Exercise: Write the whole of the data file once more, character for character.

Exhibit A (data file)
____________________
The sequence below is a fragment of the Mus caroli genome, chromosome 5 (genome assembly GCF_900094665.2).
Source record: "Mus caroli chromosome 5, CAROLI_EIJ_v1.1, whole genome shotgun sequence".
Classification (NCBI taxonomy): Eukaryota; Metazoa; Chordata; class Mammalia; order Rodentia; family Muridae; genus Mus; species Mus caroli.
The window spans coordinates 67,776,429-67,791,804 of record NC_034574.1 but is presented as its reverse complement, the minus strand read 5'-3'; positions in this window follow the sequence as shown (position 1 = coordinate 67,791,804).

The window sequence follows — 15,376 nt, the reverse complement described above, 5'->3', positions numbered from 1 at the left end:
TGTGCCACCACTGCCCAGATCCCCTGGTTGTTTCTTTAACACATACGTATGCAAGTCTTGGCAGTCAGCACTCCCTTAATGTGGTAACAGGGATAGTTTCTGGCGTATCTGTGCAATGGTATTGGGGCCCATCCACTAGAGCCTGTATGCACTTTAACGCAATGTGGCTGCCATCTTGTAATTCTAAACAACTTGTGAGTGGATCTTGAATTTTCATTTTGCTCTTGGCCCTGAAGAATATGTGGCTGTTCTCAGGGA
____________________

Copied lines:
The sequence below is a fragment of the Mus caroli genome, chromosome 5 (genome assembly GCF_900094665.2).
Source record: "Mus caroli chromosome 5, CAROLI_EIJ_v1.1, whole genome shotgun sequence".
Classification (NCBI taxonomy): Eukaryota; Metazoa; Chordata; class Mammalia; order Rodentia; family Muridae; genus Mus; species Mus caroli.
The window spans coordinates 67,776,429-67,791,804 of record NC_034574.1 but is presented as its reverse complement, the minus strand read 5'-3'; positions in this window follow the sequence as shown (position 1 = coordinate 67,791,804).

The window sequence follows — 15,376 nt, the reverse complement described above, 5'->3', positions numbered from 1 at the left end:
TGTGCCACCACTGCCCAGATCCCCTGGTTGTTTCTTTAACACATACGTATGCAAGTCTTGGCAGTCAGCACTCCCTTAATGTGGTAACAGGGATAGTTTCTGGCGTATCTGTGCAATGGTATTGGGGCCCATCCACTAGAGCCTGTATGCACTTTAACGCAATGTGGCTGCCATCTTGTAATTCTAAACAACTTGTGAGTGGATCTTGAATTTTCATTTTGCTCTTGGCCCTGAAGAATATGTGGCTGTTCTCAGGGA